The Court went on to opine that the accused could not have even remotely thought that Smt. Kusum Devi would commit suicide or would put an end to her life. Whatever the accused-petitioner is said to have uttered to Smt. Kusum Devi was at best an out-burst of an angry mind. It was not calculated or designed to instigate Smt. Kusum Devi to put an end to her life by committing suicide. The totality of the evidence, whether read collectively or dis-jointly is not enough to bring out a case of instigating, aiding or illegal omission against the accused-petitioner with the requisite criminal intent or mens rea.
Madan Mohan Singh Vs. State of Gujarat (2010)8 SCC 628
It was observed by the Apex Court in this case as follows : In order to bring out an offence under section 306 IPC, specific abetment as contemplated by section 107 IPC on the part of the accused with an intention to bring about the suicide of the person concerned as a result of that abetment is required. The intention of the accused to aid or to instigate or to abet the deceased to commit suicide is a must for this particular offence under section 306 IPC.
- The statements and supporting evidence produced against the accused must prima-facie make out the ingredients of Section 306 of IPC so as to constitute an offence punishable under the Section
- The accused against whom the FIR has been initiated must be shown to be responsible for the death of the employee i.e. either directly or indirectly. The evidence must necessarily show that a direct or indirect act of incitement by the Management has led to the commission of suicide.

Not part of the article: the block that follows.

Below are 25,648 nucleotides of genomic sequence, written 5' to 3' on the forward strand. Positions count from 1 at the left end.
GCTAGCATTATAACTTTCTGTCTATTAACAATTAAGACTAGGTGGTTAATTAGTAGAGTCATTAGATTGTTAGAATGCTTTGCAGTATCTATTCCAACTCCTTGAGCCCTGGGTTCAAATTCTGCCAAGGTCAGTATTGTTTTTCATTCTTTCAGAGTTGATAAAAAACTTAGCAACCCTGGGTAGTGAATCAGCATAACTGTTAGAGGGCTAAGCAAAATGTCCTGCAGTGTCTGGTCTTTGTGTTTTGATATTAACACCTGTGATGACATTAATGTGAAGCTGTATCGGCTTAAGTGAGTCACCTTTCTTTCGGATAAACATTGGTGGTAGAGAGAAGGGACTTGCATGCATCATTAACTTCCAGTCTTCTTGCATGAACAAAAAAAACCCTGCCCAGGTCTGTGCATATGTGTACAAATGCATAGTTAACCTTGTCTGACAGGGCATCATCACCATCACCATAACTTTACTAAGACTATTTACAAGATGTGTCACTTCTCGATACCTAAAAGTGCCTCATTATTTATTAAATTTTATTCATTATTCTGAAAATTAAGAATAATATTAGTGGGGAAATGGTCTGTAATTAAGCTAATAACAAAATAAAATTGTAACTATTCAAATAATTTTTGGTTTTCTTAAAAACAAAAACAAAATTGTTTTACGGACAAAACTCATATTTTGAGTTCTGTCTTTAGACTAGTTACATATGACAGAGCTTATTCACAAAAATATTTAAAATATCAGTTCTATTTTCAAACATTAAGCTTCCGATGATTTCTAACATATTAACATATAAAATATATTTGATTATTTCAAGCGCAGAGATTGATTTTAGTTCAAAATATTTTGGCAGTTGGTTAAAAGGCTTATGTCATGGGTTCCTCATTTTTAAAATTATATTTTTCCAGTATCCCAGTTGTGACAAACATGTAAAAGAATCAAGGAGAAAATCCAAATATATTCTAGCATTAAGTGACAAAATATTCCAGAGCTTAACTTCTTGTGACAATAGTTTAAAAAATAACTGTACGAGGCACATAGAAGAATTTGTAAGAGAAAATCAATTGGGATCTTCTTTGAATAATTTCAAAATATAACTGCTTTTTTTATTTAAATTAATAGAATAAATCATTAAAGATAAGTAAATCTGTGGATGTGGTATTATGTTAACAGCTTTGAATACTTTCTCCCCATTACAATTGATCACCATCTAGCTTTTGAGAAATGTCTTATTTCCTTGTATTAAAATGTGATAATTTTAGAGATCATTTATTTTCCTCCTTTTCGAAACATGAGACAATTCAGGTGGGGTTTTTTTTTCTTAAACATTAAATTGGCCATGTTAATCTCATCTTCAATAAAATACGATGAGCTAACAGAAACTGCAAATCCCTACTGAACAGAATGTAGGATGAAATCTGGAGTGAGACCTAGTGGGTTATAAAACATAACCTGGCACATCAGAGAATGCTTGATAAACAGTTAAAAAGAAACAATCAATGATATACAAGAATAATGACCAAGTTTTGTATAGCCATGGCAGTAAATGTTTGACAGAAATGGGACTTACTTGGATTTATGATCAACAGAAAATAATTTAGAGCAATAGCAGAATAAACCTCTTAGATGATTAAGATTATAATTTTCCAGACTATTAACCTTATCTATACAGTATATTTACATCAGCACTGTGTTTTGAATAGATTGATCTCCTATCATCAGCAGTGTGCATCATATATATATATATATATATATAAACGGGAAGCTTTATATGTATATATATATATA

- If the death of deceased was not the direct result of the conflict between the Management and deceased, then the ingredients to constitute abetment will be satisfactorily made out
- The prosecution must specifically describe and prove the existence of any specific act/s or incidence/s whereby the accused have committed any willful act or omission so as to intentionally aid or instigate the employee in taking such a step.
- The allegations of offence of being committed by the accused in furtherance of their common intention need to be substantiated by showing the role of each of the accused in commission of the offence and how they could have colluded to commit the offence against the deceased.
- Another crucial element of evidence showing the association between the act of suicide by the deceased and his relationship with the accused, is existence of any suicide note by the deceased explaining the reasons that led to his committing suicide. In the absence of the same, or any document of similar nature, mere hearsay evidence of the family members of the deceased do not add much value to the case. In the absence of all or any of the above, the basis on which the case of the prosecution is founded becomes baseless by failing to confirm the existence of the ingredients under Section 306 read with section 34 of IPC.